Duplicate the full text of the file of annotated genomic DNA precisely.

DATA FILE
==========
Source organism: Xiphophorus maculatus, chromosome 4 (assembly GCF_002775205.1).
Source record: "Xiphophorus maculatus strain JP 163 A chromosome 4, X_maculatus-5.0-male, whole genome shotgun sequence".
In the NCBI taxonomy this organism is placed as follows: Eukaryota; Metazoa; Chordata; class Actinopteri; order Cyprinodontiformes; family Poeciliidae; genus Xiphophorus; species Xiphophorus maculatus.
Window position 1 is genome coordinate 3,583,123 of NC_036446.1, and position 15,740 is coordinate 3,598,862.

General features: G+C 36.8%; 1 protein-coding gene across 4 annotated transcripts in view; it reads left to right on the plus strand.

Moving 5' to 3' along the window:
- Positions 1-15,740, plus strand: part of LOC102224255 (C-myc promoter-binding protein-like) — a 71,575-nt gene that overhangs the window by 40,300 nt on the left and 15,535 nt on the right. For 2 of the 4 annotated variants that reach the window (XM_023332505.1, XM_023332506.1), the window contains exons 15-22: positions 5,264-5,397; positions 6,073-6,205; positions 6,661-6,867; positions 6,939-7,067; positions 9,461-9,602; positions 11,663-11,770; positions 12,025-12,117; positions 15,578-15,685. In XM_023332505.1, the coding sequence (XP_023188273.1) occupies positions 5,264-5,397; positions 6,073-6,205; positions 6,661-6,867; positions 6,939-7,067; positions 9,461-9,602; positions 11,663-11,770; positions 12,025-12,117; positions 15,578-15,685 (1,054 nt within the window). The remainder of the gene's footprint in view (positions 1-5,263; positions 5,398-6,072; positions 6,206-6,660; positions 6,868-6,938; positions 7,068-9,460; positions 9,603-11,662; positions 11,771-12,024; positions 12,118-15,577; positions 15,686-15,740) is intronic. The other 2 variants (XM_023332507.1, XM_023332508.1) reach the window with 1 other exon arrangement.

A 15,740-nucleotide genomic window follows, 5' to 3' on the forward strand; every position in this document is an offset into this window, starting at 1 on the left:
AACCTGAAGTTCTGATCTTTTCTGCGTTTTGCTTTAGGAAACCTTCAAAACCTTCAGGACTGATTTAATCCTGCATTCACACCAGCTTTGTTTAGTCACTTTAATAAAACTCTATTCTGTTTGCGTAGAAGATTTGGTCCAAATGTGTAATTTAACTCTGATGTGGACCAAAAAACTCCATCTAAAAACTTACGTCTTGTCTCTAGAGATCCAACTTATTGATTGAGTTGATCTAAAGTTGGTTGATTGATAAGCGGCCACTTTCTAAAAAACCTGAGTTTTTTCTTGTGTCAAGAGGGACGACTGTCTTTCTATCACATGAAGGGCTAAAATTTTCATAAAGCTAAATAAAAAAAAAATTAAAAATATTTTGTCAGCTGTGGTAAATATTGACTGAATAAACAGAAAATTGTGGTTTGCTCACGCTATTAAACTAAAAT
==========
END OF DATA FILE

Source organism: Xiphophorus maculatus, chromosome 4 (assembly GCF_002775205.1).
Source record: "Xiphophorus maculatus strain JP 163 A chromosome 4, X_maculatus-5.0-male, whole genome shotgun sequence".
In the NCBI taxonomy this organism is placed as follows: Eukaryota; Metazoa; Chordata; class Actinopteri; order Cyprinodontiformes; family Poeciliidae; genus Xiphophorus; species Xiphophorus maculatus.
Window position 1 is genome coordinate 3,583,123 of NC_036446.1, and position 15,740 is coordinate 3,598,862.

General features: G+C 36.8%; 1 protein-coding gene across 4 annotated transcripts in view; it reads left to right on the plus strand.

Moving 5' to 3' along the window:
- Positions 1-15,740, plus strand: part of LOC102224255 (C-myc promoter-binding protein-like) — a 71,575-nt gene that overhangs the window by 40,300 nt on the left and 15,535 nt on the right. For 2 of the 4 annotated variants that reach the window (XM_023332505.1, XM_023332506.1), the window contains exons 15-22: positions 5,264-5,397; positions 6,073-6,205; positions 6,661-6,867; positions 6,939-7,067; positions 9,461-9,602; positions 11,663-11,770; positions 12,025-12,117; positions 15,578-15,685. In XM_023332505.1, the coding sequence (XP_023188273.1) occupies positions 5,264-5,397; positions 6,073-6,205; positions 6,661-6,867; positions 6,939-7,067; positions 9,461-9,602; positions 11,663-11,770; positions 12,025-12,117; positions 15,578-15,685 (1,054 nt within the window). The remainder of the gene's footprint in view (positions 1-5,263; positions 5,398-6,072; positions 6,206-6,660; positions 6,868-6,938; positions 7,068-9,460; positions 9,603-11,662; positions 11,771-12,024; positions 12,118-15,577; positions 15,686-15,740) is intronic. The other 2 variants (XM_023332507.1, XM_023332508.1) reach the window with 1 other exon arrangement.

A 15,740-nucleotide genomic window follows, 5' to 3' on the forward strand; every position in this document is an offset into this window, starting at 1 on the left:
AACCTGAAGTTCTGATCTTTTCTGCGTTTTGCTTTAGGAAACCTTCAAAACCTTCAGGACTGATTTAATCCTGCATTCACACCAGCTTTGTTTAGTCACTTTAATAAAACTCTATTCTGTTTGCGTAGAAGATTTGGTCCAAATGTGTAATTTAACTCTGATGTGGACCAAAAAACTCCATCTAAAAACTTACGTCTTGTCTCTAGAGATCCAACTTATTGATTGAGTTGATCTAAAGTTGGTTGATTGATAAGCGGCCACTTTCTAAAAAACCTGAGTTTTTTCTTGTGTCAAGAGGGACGACTGTCTTTCTATCACATGAAGGGCTAAAATTTTCATAAAGCTAAATAAAAAAAAAATTAAAAATATTTTGTCAGCTGTGGTAAATATTGACTGAATAAACAGAAAATTGTGGTTTGCTCACGCTATTAAACTAAAAT